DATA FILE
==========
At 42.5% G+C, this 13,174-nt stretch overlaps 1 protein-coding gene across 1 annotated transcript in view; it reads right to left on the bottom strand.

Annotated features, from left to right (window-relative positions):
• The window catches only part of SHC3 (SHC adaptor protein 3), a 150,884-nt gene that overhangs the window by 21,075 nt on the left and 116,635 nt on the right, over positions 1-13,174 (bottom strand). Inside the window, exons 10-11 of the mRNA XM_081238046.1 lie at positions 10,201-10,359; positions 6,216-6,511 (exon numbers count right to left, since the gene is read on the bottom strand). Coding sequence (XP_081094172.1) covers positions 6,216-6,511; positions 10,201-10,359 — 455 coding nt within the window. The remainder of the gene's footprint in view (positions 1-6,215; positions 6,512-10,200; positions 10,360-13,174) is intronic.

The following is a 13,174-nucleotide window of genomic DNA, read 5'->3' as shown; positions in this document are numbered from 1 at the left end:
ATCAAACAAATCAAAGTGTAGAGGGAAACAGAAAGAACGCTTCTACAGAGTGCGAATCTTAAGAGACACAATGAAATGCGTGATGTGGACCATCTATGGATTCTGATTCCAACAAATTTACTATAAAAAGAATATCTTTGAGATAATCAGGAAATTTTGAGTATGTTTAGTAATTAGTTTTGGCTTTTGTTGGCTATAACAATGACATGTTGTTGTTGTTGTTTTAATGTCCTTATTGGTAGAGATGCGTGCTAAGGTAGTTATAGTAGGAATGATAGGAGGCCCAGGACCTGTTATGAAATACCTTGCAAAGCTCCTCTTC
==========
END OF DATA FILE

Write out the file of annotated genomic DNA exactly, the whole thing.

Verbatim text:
At 42.5% G+C, this 13,174-nt stretch overlaps 1 protein-coding gene across 1 annotated transcript in view; it reads right to left on the bottom strand.

Annotated features, from left to right (window-relative positions):
• The window catches only part of SHC3 (SHC adaptor protein 3), a 150,884-nt gene that overhangs the window by 21,075 nt on the left and 116,635 nt on the right, over positions 1-13,174 (bottom strand). Inside the window, exons 10-11 of the mRNA XM_081238046.1 lie at positions 10,201-10,359; positions 6,216-6,511 (exon numbers count right to left, since the gene is read on the bottom strand). Coding sequence (XP_081094172.1) covers positions 6,216-6,511; positions 10,201-10,359 — 455 coding nt within the window. The remainder of the gene's footprint in view (positions 1-6,215; positions 6,512-10,200; positions 10,360-13,174) is intronic.

The following is a 13,174-nucleotide window of genomic DNA, read 5'->3' as shown; positions in this document are numbered from 1 at the left end:
ATCAAACAAATCAAAGTGTAGAGGGAAACAGAAAGAACGCTTCTACAGAGTGCGAATCTTAAGAGACACAATGAAATGCGTGATGTGGACCATCTATGGATTCTGATTCCAACAAATTTACTATAAAAAGAATATCTTTGAGATAATCAGGAAATTTTGAGTATGTTTAGTAATTAGTTTTGGCTTTTGTTGGCTATAACAATGACATGTTGTTGTTGTTGTTTTAATGTCCTTATTGGTAGAGATGCGTGCTAAGGTAGTTATAGTAGGAATGATAGGAGGCCCAGGACCTGTTATGAAATACCTTGCAAAGCTCCTCTTC